Criteria Justifying the Use of Force
The criteria that the Just War tradition addresses most commonly fall into two separate categories: jus ad bellum which establishes what just causes for war might be (pre-war criteria) and jus in bello which provide criteria for justly prosecuting a war (in-war criteria). Yoder has assembled a 13 page list of all the various criteria historically mentioned as necessary for a just war. The goal of this list is to show the magnitude and evolution of the tradition (Yoder 147-161). While this appendix is insightful, a more concise framework for justifiable violence is outlined by A. James Reimer in Christians and War. This framework is also found in the vast majority of Just War thinkers in some way or another. Reimer boils down jus ad bellum criteria to:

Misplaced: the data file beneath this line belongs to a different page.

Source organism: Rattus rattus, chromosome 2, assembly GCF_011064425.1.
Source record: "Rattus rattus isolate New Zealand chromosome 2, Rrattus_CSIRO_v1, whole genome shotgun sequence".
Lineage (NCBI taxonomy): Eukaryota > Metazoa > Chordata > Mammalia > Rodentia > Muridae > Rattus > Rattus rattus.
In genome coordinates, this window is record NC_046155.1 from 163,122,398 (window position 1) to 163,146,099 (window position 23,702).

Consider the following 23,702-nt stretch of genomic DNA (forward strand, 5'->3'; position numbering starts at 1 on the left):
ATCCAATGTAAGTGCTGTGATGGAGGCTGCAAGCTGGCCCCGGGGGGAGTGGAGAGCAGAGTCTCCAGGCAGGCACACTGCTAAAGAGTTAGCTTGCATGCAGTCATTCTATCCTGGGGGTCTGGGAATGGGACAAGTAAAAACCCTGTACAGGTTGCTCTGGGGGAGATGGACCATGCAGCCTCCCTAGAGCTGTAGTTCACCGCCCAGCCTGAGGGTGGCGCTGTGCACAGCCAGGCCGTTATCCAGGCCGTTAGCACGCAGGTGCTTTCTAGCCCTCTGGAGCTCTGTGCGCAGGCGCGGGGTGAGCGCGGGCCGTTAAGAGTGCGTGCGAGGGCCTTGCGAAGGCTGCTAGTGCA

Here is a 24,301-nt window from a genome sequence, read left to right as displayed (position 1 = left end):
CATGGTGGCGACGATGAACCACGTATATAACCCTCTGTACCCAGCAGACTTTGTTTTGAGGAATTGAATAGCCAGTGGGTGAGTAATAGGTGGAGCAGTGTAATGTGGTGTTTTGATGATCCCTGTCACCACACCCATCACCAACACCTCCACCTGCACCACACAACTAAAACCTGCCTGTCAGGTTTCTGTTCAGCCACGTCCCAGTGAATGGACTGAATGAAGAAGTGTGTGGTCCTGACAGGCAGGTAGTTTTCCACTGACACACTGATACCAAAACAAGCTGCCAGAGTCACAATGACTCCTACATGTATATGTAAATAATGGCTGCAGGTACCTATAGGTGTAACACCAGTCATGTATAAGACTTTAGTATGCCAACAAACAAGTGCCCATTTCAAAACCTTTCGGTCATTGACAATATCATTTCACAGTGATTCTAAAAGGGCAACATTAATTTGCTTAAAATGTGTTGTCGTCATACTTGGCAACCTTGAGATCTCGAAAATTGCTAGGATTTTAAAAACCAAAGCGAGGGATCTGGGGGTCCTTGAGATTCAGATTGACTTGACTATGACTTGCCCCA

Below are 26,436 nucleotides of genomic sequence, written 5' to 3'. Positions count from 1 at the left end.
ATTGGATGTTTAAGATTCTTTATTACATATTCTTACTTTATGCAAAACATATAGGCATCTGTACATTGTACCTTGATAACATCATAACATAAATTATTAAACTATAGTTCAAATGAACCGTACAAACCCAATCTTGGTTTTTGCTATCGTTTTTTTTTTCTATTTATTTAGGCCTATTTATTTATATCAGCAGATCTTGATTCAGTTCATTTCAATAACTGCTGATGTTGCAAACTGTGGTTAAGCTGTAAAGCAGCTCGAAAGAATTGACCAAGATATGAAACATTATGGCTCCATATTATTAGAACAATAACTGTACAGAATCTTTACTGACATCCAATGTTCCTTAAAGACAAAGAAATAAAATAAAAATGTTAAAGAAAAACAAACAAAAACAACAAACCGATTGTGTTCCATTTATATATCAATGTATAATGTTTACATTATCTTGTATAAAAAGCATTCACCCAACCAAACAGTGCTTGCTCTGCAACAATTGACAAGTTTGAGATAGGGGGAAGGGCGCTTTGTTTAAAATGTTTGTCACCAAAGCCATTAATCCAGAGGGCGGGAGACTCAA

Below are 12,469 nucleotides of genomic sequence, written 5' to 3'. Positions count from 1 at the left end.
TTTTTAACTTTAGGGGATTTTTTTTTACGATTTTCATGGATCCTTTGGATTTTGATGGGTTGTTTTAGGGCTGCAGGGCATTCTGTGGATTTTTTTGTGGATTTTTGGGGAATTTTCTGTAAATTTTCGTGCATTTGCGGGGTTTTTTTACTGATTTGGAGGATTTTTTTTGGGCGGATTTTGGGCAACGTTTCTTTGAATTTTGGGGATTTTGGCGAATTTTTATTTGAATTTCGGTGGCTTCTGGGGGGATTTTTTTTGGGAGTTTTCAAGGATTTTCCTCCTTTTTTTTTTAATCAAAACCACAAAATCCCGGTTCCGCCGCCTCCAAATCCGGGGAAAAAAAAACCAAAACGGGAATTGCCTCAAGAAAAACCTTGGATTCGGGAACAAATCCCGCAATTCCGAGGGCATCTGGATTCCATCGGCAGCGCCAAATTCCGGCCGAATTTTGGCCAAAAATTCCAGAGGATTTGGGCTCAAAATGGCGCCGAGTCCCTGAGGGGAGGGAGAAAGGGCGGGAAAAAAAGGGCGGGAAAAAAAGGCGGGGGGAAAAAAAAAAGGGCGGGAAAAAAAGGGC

(1) legitimate authority declaring and waging war; (2) just cause; (3) peace as the ultimate intention or goal; (4) love of neighbor. not hatred or vengefulness, as the motivation; (5) war as last resort – all other avenues must have been exhausted before going to war; and (6) probability of success. (73)
To these six criteria are added four more that cover jus in bello:
(7) means as commensurate with the intended end; (8) proportionality of means to end – the harm caused must not exceed the harm prevented; (9) immunity of innocent people – the distinction between combatants and noncombatants; and (10) respect for international law. (Reimer 73-4)